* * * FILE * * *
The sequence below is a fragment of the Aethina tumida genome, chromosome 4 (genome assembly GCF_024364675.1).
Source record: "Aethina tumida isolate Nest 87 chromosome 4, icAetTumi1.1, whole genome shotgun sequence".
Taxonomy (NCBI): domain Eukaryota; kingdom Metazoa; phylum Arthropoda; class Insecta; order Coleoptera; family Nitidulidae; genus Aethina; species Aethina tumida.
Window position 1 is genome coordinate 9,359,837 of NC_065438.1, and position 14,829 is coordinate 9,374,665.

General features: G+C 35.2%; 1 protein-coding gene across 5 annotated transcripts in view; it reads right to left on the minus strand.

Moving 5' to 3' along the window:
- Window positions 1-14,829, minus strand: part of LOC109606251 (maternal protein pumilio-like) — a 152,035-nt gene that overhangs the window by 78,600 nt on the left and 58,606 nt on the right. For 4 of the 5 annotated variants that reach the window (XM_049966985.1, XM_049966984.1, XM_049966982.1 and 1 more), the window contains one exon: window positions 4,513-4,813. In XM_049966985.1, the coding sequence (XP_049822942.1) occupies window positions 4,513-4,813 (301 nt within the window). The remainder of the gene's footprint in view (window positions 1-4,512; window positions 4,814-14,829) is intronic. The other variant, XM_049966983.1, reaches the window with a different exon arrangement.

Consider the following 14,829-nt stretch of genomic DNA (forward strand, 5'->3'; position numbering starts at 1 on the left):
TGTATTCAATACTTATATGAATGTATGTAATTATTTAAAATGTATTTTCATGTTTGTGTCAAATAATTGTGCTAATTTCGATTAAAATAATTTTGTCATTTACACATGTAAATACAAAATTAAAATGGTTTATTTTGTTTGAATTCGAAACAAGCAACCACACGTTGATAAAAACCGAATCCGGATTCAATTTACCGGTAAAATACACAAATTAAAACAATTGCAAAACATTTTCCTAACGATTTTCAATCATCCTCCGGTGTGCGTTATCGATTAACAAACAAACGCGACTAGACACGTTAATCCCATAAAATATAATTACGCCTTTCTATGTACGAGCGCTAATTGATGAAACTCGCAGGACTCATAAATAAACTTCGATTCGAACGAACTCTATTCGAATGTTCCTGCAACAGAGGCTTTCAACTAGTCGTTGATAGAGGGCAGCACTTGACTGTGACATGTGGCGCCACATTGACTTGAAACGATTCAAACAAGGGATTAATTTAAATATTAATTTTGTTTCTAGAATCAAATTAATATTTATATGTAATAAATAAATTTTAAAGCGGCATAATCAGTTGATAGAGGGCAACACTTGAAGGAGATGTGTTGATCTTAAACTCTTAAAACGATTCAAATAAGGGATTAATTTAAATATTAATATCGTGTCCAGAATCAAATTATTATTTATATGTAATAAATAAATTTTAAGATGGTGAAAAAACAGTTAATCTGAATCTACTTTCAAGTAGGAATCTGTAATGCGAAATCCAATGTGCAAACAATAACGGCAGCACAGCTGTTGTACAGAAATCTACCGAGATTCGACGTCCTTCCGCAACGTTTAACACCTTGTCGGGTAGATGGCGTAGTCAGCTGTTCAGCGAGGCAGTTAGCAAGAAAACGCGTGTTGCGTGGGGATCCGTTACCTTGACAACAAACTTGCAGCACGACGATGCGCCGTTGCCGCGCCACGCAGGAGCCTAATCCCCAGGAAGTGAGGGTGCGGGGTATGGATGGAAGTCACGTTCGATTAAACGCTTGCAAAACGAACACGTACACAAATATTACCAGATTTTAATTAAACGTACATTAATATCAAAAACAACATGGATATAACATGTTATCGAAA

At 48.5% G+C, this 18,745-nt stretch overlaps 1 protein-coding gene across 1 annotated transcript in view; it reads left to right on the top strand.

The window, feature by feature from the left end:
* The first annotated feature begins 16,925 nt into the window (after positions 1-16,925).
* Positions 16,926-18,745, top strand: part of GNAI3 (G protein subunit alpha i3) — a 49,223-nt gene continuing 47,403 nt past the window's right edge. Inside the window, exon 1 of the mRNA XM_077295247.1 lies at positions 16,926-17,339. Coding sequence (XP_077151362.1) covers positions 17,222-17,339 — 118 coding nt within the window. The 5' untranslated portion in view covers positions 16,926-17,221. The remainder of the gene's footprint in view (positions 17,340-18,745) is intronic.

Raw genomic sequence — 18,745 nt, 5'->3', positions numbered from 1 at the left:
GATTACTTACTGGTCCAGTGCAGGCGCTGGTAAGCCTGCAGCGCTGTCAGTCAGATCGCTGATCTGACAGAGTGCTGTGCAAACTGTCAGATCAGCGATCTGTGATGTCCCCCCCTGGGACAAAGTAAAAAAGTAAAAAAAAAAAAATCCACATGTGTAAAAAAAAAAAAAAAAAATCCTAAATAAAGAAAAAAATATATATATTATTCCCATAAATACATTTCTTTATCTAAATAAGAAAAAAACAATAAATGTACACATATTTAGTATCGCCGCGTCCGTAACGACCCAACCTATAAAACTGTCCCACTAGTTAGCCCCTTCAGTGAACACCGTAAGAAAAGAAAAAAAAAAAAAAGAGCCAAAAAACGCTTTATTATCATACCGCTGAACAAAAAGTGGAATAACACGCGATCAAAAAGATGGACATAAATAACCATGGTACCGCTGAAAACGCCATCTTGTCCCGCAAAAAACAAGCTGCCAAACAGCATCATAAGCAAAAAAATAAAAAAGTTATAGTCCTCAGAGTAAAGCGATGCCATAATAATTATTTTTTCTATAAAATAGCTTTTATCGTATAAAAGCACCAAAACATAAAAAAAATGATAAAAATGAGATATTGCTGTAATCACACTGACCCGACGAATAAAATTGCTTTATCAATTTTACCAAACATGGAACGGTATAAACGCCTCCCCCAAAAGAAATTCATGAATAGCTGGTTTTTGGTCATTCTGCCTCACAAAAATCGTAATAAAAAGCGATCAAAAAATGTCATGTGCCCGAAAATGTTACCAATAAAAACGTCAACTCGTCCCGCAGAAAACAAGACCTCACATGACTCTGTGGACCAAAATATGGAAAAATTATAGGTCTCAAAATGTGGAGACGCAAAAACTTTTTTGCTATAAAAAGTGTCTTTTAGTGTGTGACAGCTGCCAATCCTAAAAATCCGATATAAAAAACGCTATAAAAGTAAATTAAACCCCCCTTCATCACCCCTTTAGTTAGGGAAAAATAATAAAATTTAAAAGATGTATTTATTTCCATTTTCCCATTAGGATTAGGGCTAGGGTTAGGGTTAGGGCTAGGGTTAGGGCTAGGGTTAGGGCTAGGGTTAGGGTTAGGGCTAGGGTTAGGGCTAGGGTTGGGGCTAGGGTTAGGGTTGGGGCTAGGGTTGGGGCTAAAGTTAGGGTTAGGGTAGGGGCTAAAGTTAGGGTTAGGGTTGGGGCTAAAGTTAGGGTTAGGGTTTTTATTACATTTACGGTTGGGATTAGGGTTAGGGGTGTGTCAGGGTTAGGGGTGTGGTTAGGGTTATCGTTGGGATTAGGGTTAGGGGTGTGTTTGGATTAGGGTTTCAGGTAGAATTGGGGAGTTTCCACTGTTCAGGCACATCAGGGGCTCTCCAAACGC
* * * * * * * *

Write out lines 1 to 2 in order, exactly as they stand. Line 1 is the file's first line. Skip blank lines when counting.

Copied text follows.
The sequence below is a fragment of the Aethina tumida genome, chromosome 4 (genome assembly GCF_024364675.1).
Source record: "Aethina tumida isolate Nest 87 chromosome 4, icAetTumi1.1, whole genome shotgun sequence".